Making Our Environment Matter (Again)

30 04 2010

After a week away from blogging it now seems clear that this has not been the “green election” that many had hoped for. Neither has it been the first “internet election”. The campaign has been dominated by television and presidential style debates.

At least the news hasn’t been dominated solely by election coverage. The Icelandic Volcano eruption of a fortnight back provided many of us with a welcome distraction from the endless speculation over things like what colour tie David Cameron would wear for the big occasion and the meaning behind Gordon Brown wearing purple. Until at least the Volcano started to get a bit boring tooo. This article in the New Statesman by Slavoj Zizek provokes some serious thought. Zizek writes that there is:

[S]omething deceptively reassuring in this readiness to assume responsibility for the threats to our environment. We like to feel guilty because that suggests everything depends on us – if we pull the strings of the catastrophe, then we can save ourselves simply by changing our lives. The ongoing volcanic outburst is a reminder that our ecological troubles cannot be reduced to our hubris, to our disturbing the balanced order of earth.

Nature is chaotic and prone to wild, unpredictable and meaningless disasters, and we are exposed to its merciless whims – there is no Mother Earth watching over us. Indeed, in the case of a volcano, the danger comes from inside the bowels of the earth; from beneath our feet, not from outer space. We have nowhere to withdraw.

These three short paragraphs summarise a great deal of how many, myself included, see the challenges ahead and how to best deal with them:

Even if we blame scientific-technological civilisation for global warming, we need the same science not only to define the scope of the threat, but also, often, to perceive it in the first place. The “ozone hole”, for example, can be “seen” in the sky only by scientists. That line from Wagner’s Parsifal – “Die Wunde schliest der Speer nur, der Sie schlug” (“The wound can only be healed by the spear that made it”) – acquires a new relevance here.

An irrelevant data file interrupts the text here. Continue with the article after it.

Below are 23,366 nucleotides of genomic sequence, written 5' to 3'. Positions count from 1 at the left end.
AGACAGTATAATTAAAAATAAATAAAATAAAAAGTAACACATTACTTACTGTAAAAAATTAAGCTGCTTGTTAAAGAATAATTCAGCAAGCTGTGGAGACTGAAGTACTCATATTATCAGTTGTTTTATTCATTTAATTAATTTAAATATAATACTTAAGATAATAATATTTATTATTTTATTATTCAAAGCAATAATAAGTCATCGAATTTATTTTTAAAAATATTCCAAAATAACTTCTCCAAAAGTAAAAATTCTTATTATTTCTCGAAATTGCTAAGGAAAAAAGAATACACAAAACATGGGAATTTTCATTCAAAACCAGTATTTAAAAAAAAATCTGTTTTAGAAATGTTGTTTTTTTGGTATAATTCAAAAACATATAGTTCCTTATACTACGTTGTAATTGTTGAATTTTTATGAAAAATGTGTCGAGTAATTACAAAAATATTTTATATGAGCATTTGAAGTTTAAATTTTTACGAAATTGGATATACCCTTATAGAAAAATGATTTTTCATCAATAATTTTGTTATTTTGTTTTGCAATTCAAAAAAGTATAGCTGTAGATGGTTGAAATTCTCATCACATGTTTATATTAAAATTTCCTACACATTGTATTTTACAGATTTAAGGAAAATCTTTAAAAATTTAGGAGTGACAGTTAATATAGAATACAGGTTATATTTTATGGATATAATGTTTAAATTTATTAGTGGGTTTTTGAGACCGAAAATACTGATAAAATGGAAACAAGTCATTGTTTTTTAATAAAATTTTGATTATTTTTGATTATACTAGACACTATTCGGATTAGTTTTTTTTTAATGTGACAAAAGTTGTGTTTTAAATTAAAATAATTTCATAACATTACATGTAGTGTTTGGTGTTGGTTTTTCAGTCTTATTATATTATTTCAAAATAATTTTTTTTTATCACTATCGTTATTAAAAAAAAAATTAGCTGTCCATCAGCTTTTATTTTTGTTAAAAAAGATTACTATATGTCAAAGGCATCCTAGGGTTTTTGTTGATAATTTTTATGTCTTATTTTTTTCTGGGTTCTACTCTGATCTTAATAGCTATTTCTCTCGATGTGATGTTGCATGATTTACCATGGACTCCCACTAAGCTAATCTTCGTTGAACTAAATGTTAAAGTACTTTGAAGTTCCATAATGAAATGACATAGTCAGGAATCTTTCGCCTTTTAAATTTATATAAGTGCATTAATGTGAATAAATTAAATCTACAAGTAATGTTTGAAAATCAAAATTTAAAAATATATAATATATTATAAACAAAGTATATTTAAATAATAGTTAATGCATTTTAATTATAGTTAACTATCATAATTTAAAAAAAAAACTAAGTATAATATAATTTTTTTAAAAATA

How much can we “safely” pollute our environment? How many fossil fuels can we burn? How much of a poisonous substance does not threaten our health? That our knowledge has limitations does not mean we shouldn’t exaggerate the ecological threat. On the contrary, we should be even more careful about it, given that the situation is extremely unpredictable. The recent uncertainties about global warming signal not that things are not too serious, but that they are even more chaotic than we thought, and that natural and social factors are inextricably linked.

Either we take the threat of ecological catastrophe seriously and decide today to do things that, if the catastrophe does not occur, will appear ridiculous, or we do nothing and risk losing everything if the catastrophe does take place. The worst response would be to apply
a limited range of measures – in that case, we will fail whatever happens.

A call to action indeed. This is not a time to sideline our climate for short-term populist point-scoring over issues such as immigration and marginal national insurance increases. Whichever party wins the election must act decisively and commit to confronting difficult decisions relating to climate change head on.

Profiting from Earth Day

22 04 2010

The Bulletin laments how Earth Day has evolved into a “big business” event. Even Google’s Doodle is “green” to mark the occasion. The Mirror reports that the 40 greatest nature images of all time are being auctioned at Christie’s in New York today. And Big Green Smile stretches the point even further.

For some Earth Day inspired cartoons check out the msnbc website.

View from the US

21 04 2010

The Huffington Post analyses the surge in support for the LibDems and “Cleggmania”.